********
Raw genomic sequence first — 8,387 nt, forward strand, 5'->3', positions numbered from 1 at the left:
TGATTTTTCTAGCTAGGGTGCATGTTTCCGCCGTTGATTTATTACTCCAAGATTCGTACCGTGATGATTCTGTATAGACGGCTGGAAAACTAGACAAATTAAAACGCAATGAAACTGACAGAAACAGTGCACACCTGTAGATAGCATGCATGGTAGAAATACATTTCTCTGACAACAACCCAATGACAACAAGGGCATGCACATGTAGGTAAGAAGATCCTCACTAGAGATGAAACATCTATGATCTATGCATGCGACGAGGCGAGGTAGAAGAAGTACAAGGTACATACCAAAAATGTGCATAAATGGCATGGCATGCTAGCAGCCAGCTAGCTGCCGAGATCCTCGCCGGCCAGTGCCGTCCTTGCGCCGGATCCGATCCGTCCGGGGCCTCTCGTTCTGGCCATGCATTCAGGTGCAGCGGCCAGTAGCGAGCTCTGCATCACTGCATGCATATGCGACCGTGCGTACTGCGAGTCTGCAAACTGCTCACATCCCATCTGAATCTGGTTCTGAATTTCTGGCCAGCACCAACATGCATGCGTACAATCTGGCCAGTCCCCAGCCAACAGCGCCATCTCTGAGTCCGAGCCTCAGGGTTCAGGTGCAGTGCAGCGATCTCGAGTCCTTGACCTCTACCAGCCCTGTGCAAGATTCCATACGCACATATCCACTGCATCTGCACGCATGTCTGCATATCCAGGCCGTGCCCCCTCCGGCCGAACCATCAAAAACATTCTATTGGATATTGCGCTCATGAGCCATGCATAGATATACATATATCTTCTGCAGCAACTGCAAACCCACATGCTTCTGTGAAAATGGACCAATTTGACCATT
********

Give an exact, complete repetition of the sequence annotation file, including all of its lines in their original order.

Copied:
Raw genomic sequence first — 8,387 nt, forward strand, 5'->3', positions numbered from 1 at the left:
TGATTTTTCTAGCTAGGGTGCATGTTTCCGCCGTTGATTTATTACTCCAAGATTCGTACCGTGATGATTCTGTATAGACGGCTGGAAAACTAGACAAATTAAAACGCAATGAAACTGACAGAAACAGTGCACACCTGTAGATAGCATGCATGGTAGAAATACATTTCTCTGACAACAACCCAATGACAACAAGGGCATGCACATGTAGGTAAGAAGATCCTCACTAGAGATGAAACATCTATGATCTATGCATGCGACGAGGCGAGGTAGAAGAAGTACAAGGTACATACCAAAAATGTGCATAAATGGCATGGCATGCTAGCAGCCAGCTAGCTGCCGAGATCCTCGCCGGCCAGTGCCGTCCTTGCGCCGGATCCGATCCGTCCGGGGCCTCTCGTTCTGGCCATGCATTCAGGTGCAGCGGCCAGTAGCGAGCTCTGCATCACTGCATGCATATGCGACCGTGCGTACTGCGAGTCTGCAAACTGCTCACATCCCATCTGAATCTGGTTCTGAATTTCTGGCCAGCACCAACATGCATGCGTACAATCTGGCCAGTCCCCAGCCAACAGCGCCATCTCTGAGTCCGAGCCTCAGGGTTCAGGTGCAGTGCAGCGATCTCGAGTCCTTGACCTCTACCAGCCCTGTGCAAGATTCCATACGCACATATCCACTGCATCTGCACGCATGTCTGCATATCCAGGCCGTGCCCCCTCCGGCCGAACCATCAAAAACATTCTATTGGATATTGCGCTCATGAGCCATGCATAGATATACATATATCTTCTGCAGCAACTGCAAACCCACATGCTTCTGTGAAAATGGACCAATTTGACCATT